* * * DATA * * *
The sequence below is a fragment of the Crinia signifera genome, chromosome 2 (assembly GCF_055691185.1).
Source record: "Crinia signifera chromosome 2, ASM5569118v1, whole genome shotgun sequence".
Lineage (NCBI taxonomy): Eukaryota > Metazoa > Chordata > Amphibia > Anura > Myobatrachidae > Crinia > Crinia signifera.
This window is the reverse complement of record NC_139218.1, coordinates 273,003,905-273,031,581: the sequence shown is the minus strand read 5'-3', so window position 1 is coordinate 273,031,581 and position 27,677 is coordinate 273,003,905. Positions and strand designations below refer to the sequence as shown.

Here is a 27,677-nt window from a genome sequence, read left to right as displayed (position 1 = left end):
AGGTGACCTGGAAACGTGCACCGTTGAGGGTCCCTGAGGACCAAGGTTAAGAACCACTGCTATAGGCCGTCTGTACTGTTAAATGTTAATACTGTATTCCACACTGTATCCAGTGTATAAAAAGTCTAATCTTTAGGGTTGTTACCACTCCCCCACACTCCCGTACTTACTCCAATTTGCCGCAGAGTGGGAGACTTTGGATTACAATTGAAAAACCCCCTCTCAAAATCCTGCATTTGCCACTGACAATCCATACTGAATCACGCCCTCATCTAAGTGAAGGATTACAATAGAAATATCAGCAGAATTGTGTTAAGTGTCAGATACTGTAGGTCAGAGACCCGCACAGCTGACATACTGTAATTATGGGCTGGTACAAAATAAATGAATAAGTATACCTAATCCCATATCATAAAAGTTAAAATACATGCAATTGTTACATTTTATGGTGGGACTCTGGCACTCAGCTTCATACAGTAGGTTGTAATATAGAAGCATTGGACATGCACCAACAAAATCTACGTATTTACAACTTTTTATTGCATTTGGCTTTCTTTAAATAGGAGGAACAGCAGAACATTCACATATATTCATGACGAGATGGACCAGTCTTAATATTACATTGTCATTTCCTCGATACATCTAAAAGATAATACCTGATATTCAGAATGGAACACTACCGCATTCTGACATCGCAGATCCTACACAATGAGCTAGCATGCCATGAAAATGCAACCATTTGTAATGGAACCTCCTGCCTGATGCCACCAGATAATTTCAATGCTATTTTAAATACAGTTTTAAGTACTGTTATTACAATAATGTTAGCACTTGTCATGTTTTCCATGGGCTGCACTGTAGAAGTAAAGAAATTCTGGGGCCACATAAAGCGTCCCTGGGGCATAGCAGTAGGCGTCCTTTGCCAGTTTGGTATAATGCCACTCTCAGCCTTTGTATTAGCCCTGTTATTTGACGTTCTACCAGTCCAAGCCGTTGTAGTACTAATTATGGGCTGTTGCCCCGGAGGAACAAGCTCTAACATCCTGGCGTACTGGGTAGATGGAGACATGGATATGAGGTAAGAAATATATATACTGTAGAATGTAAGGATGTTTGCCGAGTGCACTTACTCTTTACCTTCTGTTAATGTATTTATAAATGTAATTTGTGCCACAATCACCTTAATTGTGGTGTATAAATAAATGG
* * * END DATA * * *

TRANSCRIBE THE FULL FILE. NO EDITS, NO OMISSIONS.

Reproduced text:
The sequence below is a fragment of the Crinia signifera genome, chromosome 2 (assembly GCF_055691185.1).
Source record: "Crinia signifera chromosome 2, ASM5569118v1, whole genome shotgun sequence".
Lineage (NCBI taxonomy): Eukaryota > Metazoa > Chordata > Amphibia > Anura > Myobatrachidae > Crinia > Crinia signifera.
This window is the reverse complement of record NC_139218.1, coordinates 273,003,905-273,031,581: the sequence shown is the minus strand read 5'-3', so window position 1 is coordinate 273,031,581 and position 27,677 is coordinate 273,003,905. Positions and strand designations below refer to the sequence as shown.

Here is a 27,677-nt window from a genome sequence, read left to right as displayed (position 1 = left end):
AGGTGACCTGGAAACGTGCACCGTTGAGGGTCCCTGAGGACCAAGGTTAAGAACCACTGCTATAGGCCGTCTGTACTGTTAAATGTTAATACTGTATTCCACACTGTATCCAGTGTATAAAAAGTCTAATCTTTAGGGTTGTTACCACTCCCCCACACTCCCGTACTTACTCCAATTTGCCGCAGAGTGGGAGACTTTGGATTACAATTGAAAAACCCCCTCTCAAAATCCTGCATTTGCCACTGACAATCCATACTGAATCACGCCCTCATCTAAGTGAAGGATTACAATAGAAATATCAGCAGAATTGTGTTAAGTGTCAGATACTGTAGGTCAGAGACCCGCACAGCTGACATACTGTAATTATGGGCTGGTACAAAATAAATGAATAAGTATACCTAATCCCATATCATAAAAGTTAAAATACATGCAATTGTTACATTTTATGGTGGGACTCTGGCACTCAGCTTCATACAGTAGGTTGTAATATAGAAGCATTGGACATGCACCAACAAAATCTACGTATTTACAACTTTTTATTGCATTTGGCTTTCTTTAAATAGGAGGAACAGCAGAACATTCACATATATTCATGACGAGATGGACCAGTCTTAATATTACATTGTCATTTCCTCGATACATCTAAAAGATAATACCTGATATTCAGAATGGAACACTACCGCATTCTGACATCGCAGATCCTACACAATGAGCTAGCATGCCATGAAAATGCAACCATTTGTAATGGAACCTCCTGCCTGATGCCACCAGATAATTTCAATGCTATTTTAAATACAGTTTTAAGTACTGTTATTACAATAATGTTAGCACTTGTCATGTTTTCCATGGGCTGCACTGTAGAAGTAAAGAAATTCTGGGGCCACATAAAGCGTCCCTGGGGCATAGCAGTAGGCGTCCTTTGCCAGTTTGGTATAATGCCACTCTCAGCCTTTGTATTAGCCCTGTTATTTGACGTTCTACCAGTCCAAGCCGTTGTAGTACTAATTATGGGCTGTTGCCCCGGAGGAACAAGCTCTAACATCCTGGCGTACTGGGTAGATGGAGACATGGATATGAGGTAAGAAATATATATACTGTAGAATGTAAGGATGTTTGCCGAGTGCACTTACTCTTTACCTTCTGTTAATGTATTTATAAATGTAATTTGTGCCACAATCACCTTAATTGTGGTGTATAAATAAATGG